Unfortunately, cutting music education typically has a negative effect, severely impacting student performance. A study of Canadian high school students, published in 2019, found that students who take music courses tend to outperform their non-musical peers in regards to academics. Further, academic achievement was more pronounced among students who took instrumental music, such as band or ensemble orchestra, rather than vocal music.

Thus, it’s imperative for educators to push for music education in e-learning environments. When advocating for the inclusion of more brain-based learning theories in the classroom, including music education, there are several considerations to keep in mind. For starters, you may see more promising results using immersion techniques that can arouse the senses. Students may also benefit from small group settings, where they can bounce ideas off of each other while working to solve problems.

Further, the core mission of brain-based education is to eliminate barriers and distractions within a student’s mind. Therefore, instructors should also consider including stress reduction techniques in online lesson plans, such as music and mindfulness. Music-based stress relief lessons are an especially welcome break from intense courses such as mathematics and advanced English.

Accessible music education for all

No matter your curriculum and music education strategy, your e-learning course must be designed in a way that’s accessible to as many students as possible. The task can be challenging, of course, but the universal language of music may serve as the perfect tool for fostering inclusivity. While the needs of students with developmental disabilities vary significantly from that of students with poor literacy or a learning disability such as ADHD, music has the power to connect students from all walks of life.

Read more: How to create accessible e-learning design

Unfortunately, there’s also the matter of funding to consider. As previously mentioned, music- and art-based education are typically the first to go in the event of budget cuts at the administrative level. What’s more, musical instruments themselves can be prohibitively expensive for families with limited income, many of which turn to online educational channels to give them a leg up.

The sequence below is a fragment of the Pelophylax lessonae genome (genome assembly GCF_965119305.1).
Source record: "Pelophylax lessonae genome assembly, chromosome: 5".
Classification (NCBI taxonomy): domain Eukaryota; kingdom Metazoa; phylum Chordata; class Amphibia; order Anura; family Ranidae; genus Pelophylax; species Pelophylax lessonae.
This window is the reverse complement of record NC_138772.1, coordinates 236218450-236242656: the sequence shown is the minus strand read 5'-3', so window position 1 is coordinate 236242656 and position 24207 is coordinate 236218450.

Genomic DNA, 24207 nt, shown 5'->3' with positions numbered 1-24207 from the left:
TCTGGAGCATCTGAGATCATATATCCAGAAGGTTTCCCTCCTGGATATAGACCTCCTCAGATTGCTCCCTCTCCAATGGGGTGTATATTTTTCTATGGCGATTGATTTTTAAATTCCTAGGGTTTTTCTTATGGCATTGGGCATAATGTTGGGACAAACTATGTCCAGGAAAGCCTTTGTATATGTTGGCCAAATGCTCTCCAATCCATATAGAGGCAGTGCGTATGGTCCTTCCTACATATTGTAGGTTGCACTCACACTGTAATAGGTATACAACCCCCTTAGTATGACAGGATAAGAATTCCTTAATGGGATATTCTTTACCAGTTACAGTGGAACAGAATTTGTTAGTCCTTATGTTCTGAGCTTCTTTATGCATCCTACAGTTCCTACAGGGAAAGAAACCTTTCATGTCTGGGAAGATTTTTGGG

The good news is that developing a record studio at home or in the classroom can be done with a rather low investment. Also, various options exist in the realm of charitable organizations that are targeted specifically for at-risk youth. For example, Friends of the Children is a non-profit organization that aims to curb the cycle of generational poverty, assisting children in every aspect of their life, from school to community. The organization’s advocates may help those students interested in music to access low-cost instruments or teach them useful tricks and tools to make e-learning seem less challenging, such as browser extensions.

Final thoughts

As an instructor, you shoulder an immensely challenging role of working to engage and educate a diverse student body, each of whom may have different learning styles. Those challenges can be compounded in an e-learning environment, where you may not be able to foster individual connections with a significant number of students.

Still, e-learning is a promising option for those with developmental disabilities or who weren’t able to find success in a traditional classroom, and music education may help bring everything in balance. By making music a cornerstone of your lesson plan, your students may discover that they can more easily process ideas and concepts, propelling them towards success both in and out of their virtual classroom.